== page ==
This article was published by Fast Company.
More than 20% of nonprofit employees identify as LGBTQ. Perhaps that’s not surprising: Those who have traditionally been discriminated against or oppressed may have a strong impulse to ensure fair treatment and opportunities for others.
What is perhaps surprising (or, perhaps not) is that many LGBTQ workers within the nonprofit world are still reporting unfair treatment—this time by their own professional peers, according to a recent report from the Building Movement Project, a nonprofit research group.
The results are part of BMP’s ongoing studies in workplace diversity, which initially focused on the glaring gap in leadership opportunities for people of color. Despite being equally qualified and in fact more interested in promotion than white counterparts, many job candidates of color are consistently overlooked for advancement. The initial survey that led to those conclusions included 4,400 people throughout the industry. BMP has since used more answers to spot trends about sexuality, race, and career impact and reveal more obvious bias.
In general, roughly one-fifth of U.S. workers who are gay have encountered discrimination in their workplace, notes the report. Within the nonprofit world—a place ostensibly championing equal rights for all—that trend stays true. Most LGBTQ employees aren’t working at LGBTQ advocacy groups: BMP’s data shows they’re scattered fairly evenly throughout the industry to improve things like basic human services, education, and health and mental health access. That often means working in communities where there may be bigotry and within states without sexuality-based anti-discrimination laws. (For LGBTQ people of color, the challenge is twofold because there’s an additional burden of institutional racism to contend with.)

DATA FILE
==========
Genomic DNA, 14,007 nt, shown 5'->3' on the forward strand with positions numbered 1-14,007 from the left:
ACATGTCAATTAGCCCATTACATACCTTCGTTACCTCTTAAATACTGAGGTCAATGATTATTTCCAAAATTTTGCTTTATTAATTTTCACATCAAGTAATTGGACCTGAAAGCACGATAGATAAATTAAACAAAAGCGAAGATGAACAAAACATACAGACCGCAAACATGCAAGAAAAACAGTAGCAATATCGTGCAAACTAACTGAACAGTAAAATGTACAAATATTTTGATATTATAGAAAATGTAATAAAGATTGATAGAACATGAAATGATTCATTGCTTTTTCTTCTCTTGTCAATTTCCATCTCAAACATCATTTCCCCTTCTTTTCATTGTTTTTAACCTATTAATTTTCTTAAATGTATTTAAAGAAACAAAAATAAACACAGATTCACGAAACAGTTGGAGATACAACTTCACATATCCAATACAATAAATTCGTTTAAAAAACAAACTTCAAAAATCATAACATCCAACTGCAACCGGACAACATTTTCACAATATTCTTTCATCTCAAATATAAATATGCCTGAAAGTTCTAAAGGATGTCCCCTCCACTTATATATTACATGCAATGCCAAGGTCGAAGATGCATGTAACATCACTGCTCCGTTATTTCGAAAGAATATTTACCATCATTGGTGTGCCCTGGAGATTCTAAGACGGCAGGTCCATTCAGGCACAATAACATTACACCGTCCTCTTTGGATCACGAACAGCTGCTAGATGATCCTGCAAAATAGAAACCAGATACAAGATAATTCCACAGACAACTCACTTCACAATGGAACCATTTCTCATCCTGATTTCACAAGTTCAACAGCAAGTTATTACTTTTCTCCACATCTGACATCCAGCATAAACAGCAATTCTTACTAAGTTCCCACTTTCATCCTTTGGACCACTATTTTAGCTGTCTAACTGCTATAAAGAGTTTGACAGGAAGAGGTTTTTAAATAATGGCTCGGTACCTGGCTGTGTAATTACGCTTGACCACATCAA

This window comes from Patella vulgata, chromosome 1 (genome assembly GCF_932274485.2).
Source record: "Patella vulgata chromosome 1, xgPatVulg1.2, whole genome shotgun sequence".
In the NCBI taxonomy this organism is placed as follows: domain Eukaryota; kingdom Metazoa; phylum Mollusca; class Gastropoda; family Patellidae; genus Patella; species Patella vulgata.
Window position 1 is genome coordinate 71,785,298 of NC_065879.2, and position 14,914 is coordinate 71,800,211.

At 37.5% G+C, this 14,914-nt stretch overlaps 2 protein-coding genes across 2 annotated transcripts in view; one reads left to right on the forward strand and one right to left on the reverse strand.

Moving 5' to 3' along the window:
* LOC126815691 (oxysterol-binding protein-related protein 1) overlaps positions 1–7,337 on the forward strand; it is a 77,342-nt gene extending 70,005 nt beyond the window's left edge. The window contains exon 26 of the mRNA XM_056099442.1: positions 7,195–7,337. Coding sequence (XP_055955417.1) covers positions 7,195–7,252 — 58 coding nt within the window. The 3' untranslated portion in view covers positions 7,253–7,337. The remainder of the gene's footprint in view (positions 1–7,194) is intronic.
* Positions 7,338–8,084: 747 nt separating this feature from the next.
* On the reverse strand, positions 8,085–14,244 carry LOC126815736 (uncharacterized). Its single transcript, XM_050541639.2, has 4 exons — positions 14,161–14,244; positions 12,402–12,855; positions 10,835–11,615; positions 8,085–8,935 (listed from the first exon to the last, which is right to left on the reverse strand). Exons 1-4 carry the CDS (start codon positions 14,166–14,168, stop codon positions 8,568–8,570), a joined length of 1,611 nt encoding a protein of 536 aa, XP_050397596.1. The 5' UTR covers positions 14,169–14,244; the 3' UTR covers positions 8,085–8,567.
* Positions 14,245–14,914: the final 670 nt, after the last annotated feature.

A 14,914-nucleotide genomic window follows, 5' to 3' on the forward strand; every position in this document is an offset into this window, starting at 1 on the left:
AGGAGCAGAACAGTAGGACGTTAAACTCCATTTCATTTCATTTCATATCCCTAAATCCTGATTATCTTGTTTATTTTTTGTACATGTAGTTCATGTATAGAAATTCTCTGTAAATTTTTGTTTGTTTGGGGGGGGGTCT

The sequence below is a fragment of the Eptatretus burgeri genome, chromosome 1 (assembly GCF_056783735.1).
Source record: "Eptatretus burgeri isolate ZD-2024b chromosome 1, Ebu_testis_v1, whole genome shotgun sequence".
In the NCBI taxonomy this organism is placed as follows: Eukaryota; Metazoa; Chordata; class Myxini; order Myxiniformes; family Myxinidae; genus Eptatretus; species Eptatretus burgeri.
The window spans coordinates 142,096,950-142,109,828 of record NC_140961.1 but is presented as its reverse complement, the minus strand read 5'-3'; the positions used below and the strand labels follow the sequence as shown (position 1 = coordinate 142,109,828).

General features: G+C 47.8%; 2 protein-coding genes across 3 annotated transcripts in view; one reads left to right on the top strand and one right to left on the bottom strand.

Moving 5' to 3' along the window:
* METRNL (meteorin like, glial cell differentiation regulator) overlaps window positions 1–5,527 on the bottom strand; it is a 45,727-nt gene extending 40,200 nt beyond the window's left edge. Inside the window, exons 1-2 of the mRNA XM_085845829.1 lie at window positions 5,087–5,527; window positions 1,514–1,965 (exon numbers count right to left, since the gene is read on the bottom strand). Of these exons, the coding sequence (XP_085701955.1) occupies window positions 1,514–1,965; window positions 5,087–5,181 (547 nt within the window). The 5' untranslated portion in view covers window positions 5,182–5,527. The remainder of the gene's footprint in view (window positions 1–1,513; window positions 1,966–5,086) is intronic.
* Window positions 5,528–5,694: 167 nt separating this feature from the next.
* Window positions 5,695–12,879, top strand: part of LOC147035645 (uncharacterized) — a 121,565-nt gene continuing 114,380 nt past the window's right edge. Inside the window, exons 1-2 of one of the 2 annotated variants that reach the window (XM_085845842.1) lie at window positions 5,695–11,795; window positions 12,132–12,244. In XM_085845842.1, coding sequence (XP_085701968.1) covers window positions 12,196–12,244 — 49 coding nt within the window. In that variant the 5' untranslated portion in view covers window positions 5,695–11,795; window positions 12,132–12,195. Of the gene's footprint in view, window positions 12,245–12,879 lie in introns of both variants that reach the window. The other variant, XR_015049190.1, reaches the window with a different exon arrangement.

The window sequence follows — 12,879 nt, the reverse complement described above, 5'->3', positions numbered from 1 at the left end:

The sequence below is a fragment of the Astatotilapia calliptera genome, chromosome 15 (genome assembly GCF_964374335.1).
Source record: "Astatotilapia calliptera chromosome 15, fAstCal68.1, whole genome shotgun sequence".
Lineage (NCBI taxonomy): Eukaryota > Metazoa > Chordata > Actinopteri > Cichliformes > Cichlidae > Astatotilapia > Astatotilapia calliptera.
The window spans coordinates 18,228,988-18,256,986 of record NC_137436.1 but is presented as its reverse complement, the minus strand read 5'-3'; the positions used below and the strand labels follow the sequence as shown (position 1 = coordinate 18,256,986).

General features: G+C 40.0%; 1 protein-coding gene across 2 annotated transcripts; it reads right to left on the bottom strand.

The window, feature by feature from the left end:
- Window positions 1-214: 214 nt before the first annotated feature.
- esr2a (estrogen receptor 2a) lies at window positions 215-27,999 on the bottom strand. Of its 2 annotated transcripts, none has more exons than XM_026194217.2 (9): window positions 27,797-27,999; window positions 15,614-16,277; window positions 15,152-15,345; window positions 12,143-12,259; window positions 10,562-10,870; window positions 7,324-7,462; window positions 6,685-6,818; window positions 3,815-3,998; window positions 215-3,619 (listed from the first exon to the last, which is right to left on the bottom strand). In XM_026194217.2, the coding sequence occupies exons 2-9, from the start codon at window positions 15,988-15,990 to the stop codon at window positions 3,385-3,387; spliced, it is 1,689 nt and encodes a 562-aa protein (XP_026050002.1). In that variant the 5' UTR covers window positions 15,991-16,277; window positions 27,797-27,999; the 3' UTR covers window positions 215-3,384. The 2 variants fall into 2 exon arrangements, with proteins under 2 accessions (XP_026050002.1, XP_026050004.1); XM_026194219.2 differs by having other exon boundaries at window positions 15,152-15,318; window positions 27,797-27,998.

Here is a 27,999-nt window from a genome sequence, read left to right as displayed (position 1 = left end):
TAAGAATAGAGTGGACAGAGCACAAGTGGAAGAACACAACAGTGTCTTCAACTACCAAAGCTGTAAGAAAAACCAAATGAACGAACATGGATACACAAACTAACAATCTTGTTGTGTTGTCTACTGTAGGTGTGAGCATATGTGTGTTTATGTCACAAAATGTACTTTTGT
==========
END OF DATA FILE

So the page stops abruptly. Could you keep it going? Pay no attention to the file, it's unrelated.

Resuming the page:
Here are 4 charts that BMP has developed to explain the problem:
As you can see in the graph below, gay employees aren’t just a main part of nonprofit organizations, they’re the future: A proportionately higher number of millennials identify as LGBTQ compared to their straight counterparts. When separated by race, young LGBTQ people of color are even more strongly represented.
The report notes that while a PEW Research Center survey found that 21% of LGBTQ people feel they have been treated unfairly by their employer, things aren’t any better at nonprofits. About one-fifth of employees feel their sexuality has negatively impacted their career advancement, while straight employees don’t see similar problems.
The next chart breaks out what challenges and frustrations that workers feel by both sexuality and race. Note the orange bar, which represents straight white people: It’s lower in nearly every category of oppression while, overall, LGBTQ people feel they face overly demanding workloads with inadequate compensation. Anecdotally, many of BMP’s respondents shared stories about not being promoted or forced out of similar jobs because of their sexuality.
The graph below shows the rate at which respondents strongly agree with statements like: “One of the big problems in the nonprofit sector is that leadership of nonprofit organizations doesn’t represent the racial/ethnic diversity of the U.S.” Or that predominantly white board members don’t support the “leadership potential” non-white staffers. In these and several more scenarios, LGBTQ employees admitted there was likely significant bias, perhaps because as a potential target for discrimination, they’re more sensitive to bias in many forms.
Per the BMP report, major LGBTQ organization funders like the Arcus Foundation are trying an intersectional approach to tackling this problem, by ensuring that whatever labor and immigration cause work they back is designed to be intentionally inclusive to LGBTQ needs and open to LGBTQ leaders.
There’s obviously more work to be done. View the full report and other suggestions for how to solve things here.